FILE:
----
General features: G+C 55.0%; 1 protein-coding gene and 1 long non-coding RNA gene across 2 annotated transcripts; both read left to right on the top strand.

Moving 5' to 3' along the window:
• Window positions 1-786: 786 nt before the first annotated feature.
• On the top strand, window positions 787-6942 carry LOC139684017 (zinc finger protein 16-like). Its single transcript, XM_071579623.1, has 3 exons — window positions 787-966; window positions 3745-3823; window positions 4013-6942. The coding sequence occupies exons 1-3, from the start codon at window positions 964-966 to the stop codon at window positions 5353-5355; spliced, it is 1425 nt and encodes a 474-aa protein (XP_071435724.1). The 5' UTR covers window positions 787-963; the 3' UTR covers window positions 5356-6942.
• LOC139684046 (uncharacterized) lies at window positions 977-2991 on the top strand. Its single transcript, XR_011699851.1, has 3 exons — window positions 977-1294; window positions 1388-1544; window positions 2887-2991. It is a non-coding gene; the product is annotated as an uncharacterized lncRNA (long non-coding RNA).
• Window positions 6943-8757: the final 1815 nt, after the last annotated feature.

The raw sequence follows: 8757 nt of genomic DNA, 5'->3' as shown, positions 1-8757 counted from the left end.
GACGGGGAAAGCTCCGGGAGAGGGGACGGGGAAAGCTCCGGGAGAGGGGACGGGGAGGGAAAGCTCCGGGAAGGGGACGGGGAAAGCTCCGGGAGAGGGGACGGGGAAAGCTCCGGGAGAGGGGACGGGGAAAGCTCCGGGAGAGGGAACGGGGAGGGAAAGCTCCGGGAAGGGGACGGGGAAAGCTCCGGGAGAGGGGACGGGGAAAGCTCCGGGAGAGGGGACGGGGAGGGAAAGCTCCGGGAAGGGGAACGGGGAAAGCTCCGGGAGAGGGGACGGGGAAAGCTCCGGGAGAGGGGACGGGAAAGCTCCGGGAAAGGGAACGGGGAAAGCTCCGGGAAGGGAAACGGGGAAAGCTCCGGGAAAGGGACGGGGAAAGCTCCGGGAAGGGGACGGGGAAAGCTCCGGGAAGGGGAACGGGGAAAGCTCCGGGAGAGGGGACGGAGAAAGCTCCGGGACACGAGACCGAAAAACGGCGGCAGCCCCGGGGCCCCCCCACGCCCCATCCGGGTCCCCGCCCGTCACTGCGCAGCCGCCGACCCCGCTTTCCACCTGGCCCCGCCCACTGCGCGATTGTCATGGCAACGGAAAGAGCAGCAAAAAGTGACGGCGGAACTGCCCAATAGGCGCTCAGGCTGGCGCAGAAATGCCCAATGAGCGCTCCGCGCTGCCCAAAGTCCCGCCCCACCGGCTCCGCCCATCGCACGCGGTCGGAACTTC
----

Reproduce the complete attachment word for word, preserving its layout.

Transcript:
General features: G+C 55.0%; 1 protein-coding gene and 1 long non-coding RNA gene across 2 annotated transcripts; both read left to right on the top strand.

Moving 5' to 3' along the window:
• Window positions 1-786: 786 nt before the first annotated feature.
• On the top strand, window positions 787-6942 carry LOC139684017 (zinc finger protein 16-like). Its single transcript, XM_071579623.1, has 3 exons — window positions 787-966; window positions 3745-3823; window positions 4013-6942. The coding sequence occupies exons 1-3, from the start codon at window positions 964-966 to the stop codon at window positions 5353-5355; spliced, it is 1425 nt and encodes a 474-aa protein (XP_071435724.1). The 5' UTR covers window positions 787-963; the 3' UTR covers window positions 5356-6942.
• LOC139684046 (uncharacterized) lies at window positions 977-2991 on the top strand. Its single transcript, XR_011699851.1, has 3 exons — window positions 977-1294; window positions 1388-1544; window positions 2887-2991. It is a non-coding gene; the product is annotated as an uncharacterized lncRNA (long non-coding RNA).
• Window positions 6943-8757: the final 1815 nt, after the last annotated feature.

The raw sequence follows: 8757 nt of genomic DNA, 5'->3' as shown, positions 1-8757 counted from the left end.
GACGGGGAAAGCTCCGGGAGAGGGGACGGGGAAAGCTCCGGGAGAGGGGACGGGGAGGGAAAGCTCCGGGAAGGGGACGGGGAAAGCTCCGGGAGAGGGGACGGGGAAAGCTCCGGGAGAGGGGACGGGGAAAGCTCCGGGAGAGGGAACGGGGAGGGAAAGCTCCGGGAAGGGGACGGGGAAAGCTCCGGGAGAGGGGACGGGGAAAGCTCCGGGAGAGGGGACGGGGAGGGAAAGCTCCGGGAAGGGGAACGGGGAAAGCTCCGGGAGAGGGGACGGGGAAAGCTCCGGGAGAGGGGACGGGAAAGCTCCGGGAAAGGGAACGGGGAAAGCTCCGGGAAGGGAAACGGGGAAAGCTCCGGGAAAGGGACGGGGAAAGCTCCGGGAAGGGGACGGGGAAAGCTCCGGGAAGGGGAACGGGGAAAGCTCCGGGAGAGGGGACGGAGAAAGCTCCGGGACACGAGACCGAAAAACGGCGGCAGCCCCGGGGCCCCCCCACGCCCCATCCGGGTCCCCGCCCGTCACTGCGCAGCCGCCGACCCCGCTTTCCACCTGGCCCCGCCCACTGCGCGATTGTCATGGCAACGGAAAGAGCAGCAAAAAGTGACGGCGGAACTGCCCAATAGGCGCTCAGGCTGGCGCAGAAATGCCCAATGAGCGCTCCGCGCTGCCCAAAGTCCCGCCCCACCGGCTCCGCCCATCGCACGCGGTCGGAACTTC